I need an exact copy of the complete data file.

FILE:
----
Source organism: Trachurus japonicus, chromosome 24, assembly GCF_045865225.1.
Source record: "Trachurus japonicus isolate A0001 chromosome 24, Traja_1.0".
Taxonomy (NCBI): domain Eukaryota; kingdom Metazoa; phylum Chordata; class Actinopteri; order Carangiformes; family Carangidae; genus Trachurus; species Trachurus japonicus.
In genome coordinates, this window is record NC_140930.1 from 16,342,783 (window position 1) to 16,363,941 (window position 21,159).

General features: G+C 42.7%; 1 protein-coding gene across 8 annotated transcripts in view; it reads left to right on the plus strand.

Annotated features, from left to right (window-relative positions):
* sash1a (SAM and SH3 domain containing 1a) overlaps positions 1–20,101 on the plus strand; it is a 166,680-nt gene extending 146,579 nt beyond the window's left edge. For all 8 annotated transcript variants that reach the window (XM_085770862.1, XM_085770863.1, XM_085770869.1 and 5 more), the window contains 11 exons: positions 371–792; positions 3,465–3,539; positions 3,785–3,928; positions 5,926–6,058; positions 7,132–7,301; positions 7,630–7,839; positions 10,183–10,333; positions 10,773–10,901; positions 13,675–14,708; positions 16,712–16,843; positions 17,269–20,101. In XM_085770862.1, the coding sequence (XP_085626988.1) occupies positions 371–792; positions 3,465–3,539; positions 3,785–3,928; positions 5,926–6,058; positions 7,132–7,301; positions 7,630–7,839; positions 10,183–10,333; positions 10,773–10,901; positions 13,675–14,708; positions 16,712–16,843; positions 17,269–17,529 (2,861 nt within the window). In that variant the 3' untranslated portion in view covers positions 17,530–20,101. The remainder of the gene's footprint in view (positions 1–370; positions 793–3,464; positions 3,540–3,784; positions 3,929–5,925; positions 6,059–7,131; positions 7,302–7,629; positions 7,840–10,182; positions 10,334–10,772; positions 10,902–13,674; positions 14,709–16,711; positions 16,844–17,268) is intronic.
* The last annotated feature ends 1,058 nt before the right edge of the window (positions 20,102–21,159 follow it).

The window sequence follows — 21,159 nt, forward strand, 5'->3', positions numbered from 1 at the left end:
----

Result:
Source organism: Trachurus japonicus, chromosome 24, assembly GCF_045865225.1.
Source record: "Trachurus japonicus isolate A0001 chromosome 24, Traja_1.0".
Taxonomy (NCBI): domain Eukaryota; kingdom Metazoa; phylum Chordata; class Actinopteri; order Carangiformes; family Carangidae; genus Trachurus; species Trachurus japonicus.
In genome coordinates, this window is record NC_140930.1 from 16,342,783 (window position 1) to 16,363,941 (window position 21,159).

General features: G+C 42.7%; 1 protein-coding gene across 8 annotated transcripts in view; it reads left to right on the plus strand.

Annotated features, from left to right (window-relative positions):
* sash1a (SAM and SH3 domain containing 1a) overlaps positions 1–20,101 on the plus strand; it is a 166,680-nt gene extending 146,579 nt beyond the window's left edge. For all 8 annotated transcript variants that reach the window (XM_085770862.1, XM_085770863.1, XM_085770869.1 and 5 more), the window contains 11 exons: positions 371–792; positions 3,465–3,539; positions 3,785–3,928; positions 5,926–6,058; positions 7,132–7,301; positions 7,630–7,839; positions 10,183–10,333; positions 10,773–10,901; positions 13,675–14,708; positions 16,712–16,843; positions 17,269–20,101. In XM_085770862.1, the coding sequence (XP_085626988.1) occupies positions 371–792; positions 3,465–3,539; positions 3,785–3,928; positions 5,926–6,058; positions 7,132–7,301; positions 7,630–7,839; positions 10,183–10,333; positions 10,773–10,901; positions 13,675–14,708; positions 16,712–16,843; positions 17,269–17,529 (2,861 nt within the window). In that variant the 3' untranslated portion in view covers positions 17,530–20,101. The remainder of the gene's footprint in view (positions 1–370; positions 793–3,464; positions 3,540–3,784; positions 3,929–5,925; positions 6,059–7,131; positions 7,302–7,629; positions 7,840–10,182; positions 10,334–10,772; positions 10,902–13,674; positions 14,709–16,711; positions 16,844–17,268) is intronic.
* The last annotated feature ends 1,058 nt before the right edge of the window (positions 20,102–21,159 follow it).

The window sequence follows — 21,159 nt, forward strand, 5'->3', positions numbered from 1 at the left end: